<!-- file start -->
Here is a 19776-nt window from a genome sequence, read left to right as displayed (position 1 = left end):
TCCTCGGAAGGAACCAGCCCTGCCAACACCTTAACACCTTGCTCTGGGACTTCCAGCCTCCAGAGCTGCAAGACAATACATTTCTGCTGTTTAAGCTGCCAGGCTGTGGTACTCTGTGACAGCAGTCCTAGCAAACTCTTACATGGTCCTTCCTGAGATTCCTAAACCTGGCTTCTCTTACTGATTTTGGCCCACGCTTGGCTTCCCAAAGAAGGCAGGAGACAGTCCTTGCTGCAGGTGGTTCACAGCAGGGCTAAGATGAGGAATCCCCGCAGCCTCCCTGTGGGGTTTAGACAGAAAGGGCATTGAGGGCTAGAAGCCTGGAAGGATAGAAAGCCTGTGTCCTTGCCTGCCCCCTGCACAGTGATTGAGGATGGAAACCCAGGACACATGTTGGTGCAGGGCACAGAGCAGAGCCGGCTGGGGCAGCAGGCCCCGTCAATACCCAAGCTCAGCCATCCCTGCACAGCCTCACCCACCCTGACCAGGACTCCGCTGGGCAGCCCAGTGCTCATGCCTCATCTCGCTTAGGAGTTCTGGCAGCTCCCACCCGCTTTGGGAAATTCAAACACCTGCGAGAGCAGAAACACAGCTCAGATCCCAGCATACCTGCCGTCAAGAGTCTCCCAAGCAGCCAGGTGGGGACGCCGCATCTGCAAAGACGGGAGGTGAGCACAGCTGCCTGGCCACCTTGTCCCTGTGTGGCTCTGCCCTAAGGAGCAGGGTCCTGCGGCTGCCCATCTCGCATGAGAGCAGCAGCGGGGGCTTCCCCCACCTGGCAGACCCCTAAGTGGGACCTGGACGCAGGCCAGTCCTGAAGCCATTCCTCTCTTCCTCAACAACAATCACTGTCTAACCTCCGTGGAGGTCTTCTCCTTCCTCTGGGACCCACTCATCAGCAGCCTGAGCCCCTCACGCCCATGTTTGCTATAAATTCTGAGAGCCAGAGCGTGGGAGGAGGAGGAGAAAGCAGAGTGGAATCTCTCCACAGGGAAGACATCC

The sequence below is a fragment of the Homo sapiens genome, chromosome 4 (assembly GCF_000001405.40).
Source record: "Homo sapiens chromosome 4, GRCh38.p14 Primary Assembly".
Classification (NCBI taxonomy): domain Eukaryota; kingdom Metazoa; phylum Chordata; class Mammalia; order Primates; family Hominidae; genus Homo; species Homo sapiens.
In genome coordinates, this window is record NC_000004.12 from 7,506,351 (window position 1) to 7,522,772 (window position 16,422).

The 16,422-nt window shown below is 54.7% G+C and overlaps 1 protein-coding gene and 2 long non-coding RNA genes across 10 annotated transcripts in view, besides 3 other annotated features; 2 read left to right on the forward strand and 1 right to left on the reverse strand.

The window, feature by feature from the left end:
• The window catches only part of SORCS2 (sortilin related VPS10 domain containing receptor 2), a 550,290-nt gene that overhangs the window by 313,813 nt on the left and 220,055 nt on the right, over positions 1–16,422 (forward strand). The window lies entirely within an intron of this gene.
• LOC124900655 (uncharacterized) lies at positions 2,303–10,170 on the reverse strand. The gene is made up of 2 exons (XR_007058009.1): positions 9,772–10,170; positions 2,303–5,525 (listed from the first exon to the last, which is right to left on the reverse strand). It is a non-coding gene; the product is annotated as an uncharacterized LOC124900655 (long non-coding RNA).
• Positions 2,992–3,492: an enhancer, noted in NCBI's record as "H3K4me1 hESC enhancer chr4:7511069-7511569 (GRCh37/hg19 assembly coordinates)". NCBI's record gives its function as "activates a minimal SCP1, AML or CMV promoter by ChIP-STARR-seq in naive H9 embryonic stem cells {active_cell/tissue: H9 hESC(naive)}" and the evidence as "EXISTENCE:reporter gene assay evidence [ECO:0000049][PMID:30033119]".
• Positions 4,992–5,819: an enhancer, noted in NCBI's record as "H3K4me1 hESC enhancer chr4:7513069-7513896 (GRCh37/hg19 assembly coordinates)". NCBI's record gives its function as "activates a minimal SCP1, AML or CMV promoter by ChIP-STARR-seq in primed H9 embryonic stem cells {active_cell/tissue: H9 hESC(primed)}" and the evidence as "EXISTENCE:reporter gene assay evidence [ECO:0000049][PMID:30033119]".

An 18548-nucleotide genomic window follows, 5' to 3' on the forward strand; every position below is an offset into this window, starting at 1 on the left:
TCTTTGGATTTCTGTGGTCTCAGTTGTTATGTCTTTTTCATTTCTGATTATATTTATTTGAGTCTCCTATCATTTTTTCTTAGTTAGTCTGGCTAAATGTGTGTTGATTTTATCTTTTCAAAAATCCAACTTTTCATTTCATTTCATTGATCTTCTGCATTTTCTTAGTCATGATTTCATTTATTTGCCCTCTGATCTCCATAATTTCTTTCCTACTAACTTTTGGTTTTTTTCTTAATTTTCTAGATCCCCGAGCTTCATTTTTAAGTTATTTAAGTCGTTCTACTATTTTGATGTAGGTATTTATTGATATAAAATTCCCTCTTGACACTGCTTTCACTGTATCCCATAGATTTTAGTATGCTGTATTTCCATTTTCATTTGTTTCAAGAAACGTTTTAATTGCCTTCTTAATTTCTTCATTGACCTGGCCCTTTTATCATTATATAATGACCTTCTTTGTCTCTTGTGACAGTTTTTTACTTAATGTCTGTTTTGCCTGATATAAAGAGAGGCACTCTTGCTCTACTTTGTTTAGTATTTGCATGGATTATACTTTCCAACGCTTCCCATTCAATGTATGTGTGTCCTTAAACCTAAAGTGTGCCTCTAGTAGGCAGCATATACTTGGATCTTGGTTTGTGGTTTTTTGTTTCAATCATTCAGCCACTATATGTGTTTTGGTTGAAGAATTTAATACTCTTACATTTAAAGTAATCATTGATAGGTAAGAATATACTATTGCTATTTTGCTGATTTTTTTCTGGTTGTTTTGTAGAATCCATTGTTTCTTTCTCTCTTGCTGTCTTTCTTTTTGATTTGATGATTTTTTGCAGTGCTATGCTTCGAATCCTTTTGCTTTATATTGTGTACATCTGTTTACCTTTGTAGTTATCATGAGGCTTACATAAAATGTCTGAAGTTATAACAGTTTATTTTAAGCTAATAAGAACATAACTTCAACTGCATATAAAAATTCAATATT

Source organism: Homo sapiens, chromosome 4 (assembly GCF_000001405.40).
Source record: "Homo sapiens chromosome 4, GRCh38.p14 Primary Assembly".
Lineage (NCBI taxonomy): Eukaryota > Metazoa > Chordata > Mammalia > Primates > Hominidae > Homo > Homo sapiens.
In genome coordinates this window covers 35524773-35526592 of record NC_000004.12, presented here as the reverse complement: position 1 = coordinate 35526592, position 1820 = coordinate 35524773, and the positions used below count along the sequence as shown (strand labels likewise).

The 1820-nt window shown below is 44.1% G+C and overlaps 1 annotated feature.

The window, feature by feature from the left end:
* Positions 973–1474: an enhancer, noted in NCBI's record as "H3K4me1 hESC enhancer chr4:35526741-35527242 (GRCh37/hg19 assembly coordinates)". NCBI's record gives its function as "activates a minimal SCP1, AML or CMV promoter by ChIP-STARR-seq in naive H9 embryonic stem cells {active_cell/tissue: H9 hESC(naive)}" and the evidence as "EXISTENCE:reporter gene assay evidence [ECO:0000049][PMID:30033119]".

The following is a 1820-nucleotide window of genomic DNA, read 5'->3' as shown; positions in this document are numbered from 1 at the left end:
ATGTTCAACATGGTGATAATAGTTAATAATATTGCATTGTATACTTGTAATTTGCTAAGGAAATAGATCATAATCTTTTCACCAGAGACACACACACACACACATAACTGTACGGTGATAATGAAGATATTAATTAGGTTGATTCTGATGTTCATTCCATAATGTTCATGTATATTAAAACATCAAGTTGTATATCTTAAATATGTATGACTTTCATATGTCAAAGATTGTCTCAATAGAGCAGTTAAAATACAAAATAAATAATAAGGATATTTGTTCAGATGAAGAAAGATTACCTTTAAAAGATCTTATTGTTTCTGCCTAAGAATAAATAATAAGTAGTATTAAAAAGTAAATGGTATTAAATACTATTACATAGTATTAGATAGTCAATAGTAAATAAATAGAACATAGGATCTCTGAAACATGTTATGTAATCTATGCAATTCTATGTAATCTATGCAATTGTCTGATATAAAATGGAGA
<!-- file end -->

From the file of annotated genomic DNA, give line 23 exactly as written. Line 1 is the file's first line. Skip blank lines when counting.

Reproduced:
ATGTTCAACATGGTGATAATAGTTAATAATATTGCATTGTATACTTGTAATTTGCTAAGGAAATAGATCATAATCTTTTCACCAGAGACACACACACACACACATAACTGTACGGTGATAATGAAGATATTAATTAGGTTGATTCTGATGTTCATTCCATAATGTTCATGTATATTAAAACATCAAGTTGTATATCTTAAATATGTATGACTTTCATATGTCAAAGATTGTCTCAATAGAGCAGTTAAAATACAAAATAAATAATAAGGATATTTGTTCAGATGAAGAAAGATTACCTTTAAAAGATCTTATTGTTTCTGCCTAAGAATAAATAATAAGTAGTATTAAAAAGTAAATGGTATTAAATACTATTACATAGTATTAGATAGTCAATAGTAAATAAATAGAACATAGGATCTCTGAAACATGTTATGTAATCTATGCAATTCTATGTAATCTATGCAATTGTCTGATATAAAATGGAGA